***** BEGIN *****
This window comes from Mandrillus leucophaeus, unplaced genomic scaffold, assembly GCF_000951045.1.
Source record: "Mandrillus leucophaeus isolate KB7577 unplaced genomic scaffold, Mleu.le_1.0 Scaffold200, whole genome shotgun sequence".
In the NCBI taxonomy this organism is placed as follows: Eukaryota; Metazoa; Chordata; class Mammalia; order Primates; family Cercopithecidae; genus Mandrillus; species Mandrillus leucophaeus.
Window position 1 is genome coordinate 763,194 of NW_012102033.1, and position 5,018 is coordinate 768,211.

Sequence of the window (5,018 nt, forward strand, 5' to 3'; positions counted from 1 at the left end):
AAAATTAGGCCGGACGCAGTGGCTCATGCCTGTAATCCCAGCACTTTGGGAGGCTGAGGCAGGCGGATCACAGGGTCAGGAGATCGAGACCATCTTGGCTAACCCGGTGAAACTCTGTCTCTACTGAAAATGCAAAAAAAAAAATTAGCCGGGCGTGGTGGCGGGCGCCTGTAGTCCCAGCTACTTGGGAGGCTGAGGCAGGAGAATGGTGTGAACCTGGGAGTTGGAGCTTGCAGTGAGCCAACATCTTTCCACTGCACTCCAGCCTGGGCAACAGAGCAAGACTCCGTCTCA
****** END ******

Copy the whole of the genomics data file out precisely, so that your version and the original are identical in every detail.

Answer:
This window comes from Mandrillus leucophaeus, unplaced genomic scaffold, assembly GCF_000951045.1.
Source record: "Mandrillus leucophaeus isolate KB7577 unplaced genomic scaffold, Mleu.le_1.0 Scaffold200, whole genome shotgun sequence".
In the NCBI taxonomy this organism is placed as follows: Eukaryota; Metazoa; Chordata; class Mammalia; order Primates; family Cercopithecidae; genus Mandrillus; species Mandrillus leucophaeus.
Window position 1 is genome coordinate 763,194 of NW_012102033.1, and position 5,018 is coordinate 768,211.

Sequence of the window (5,018 nt, forward strand, 5' to 3'; positions counted from 1 at the left end):
AAAATTAGGCCGGACGCAGTGGCTCATGCCTGTAATCCCAGCACTTTGGGAGGCTGAGGCAGGCGGATCACAGGGTCAGGAGATCGAGACCATCTTGGCTAACCCGGTGAAACTCTGTCTCTACTGAAAATGCAAAAAAAAAAATTAGCCGGGCGTGGTGGCGGGCGCCTGTAGTCCCAGCTACTTGGGAGGCTGAGGCAGGAGAATGGTGTGAACCTGGGAGTTGGAGCTTGCAGTGAGCCAACATCTTTCCACTGCACTCCAGCCTGGGCAACAGAGCAAGACTCCGTCTCA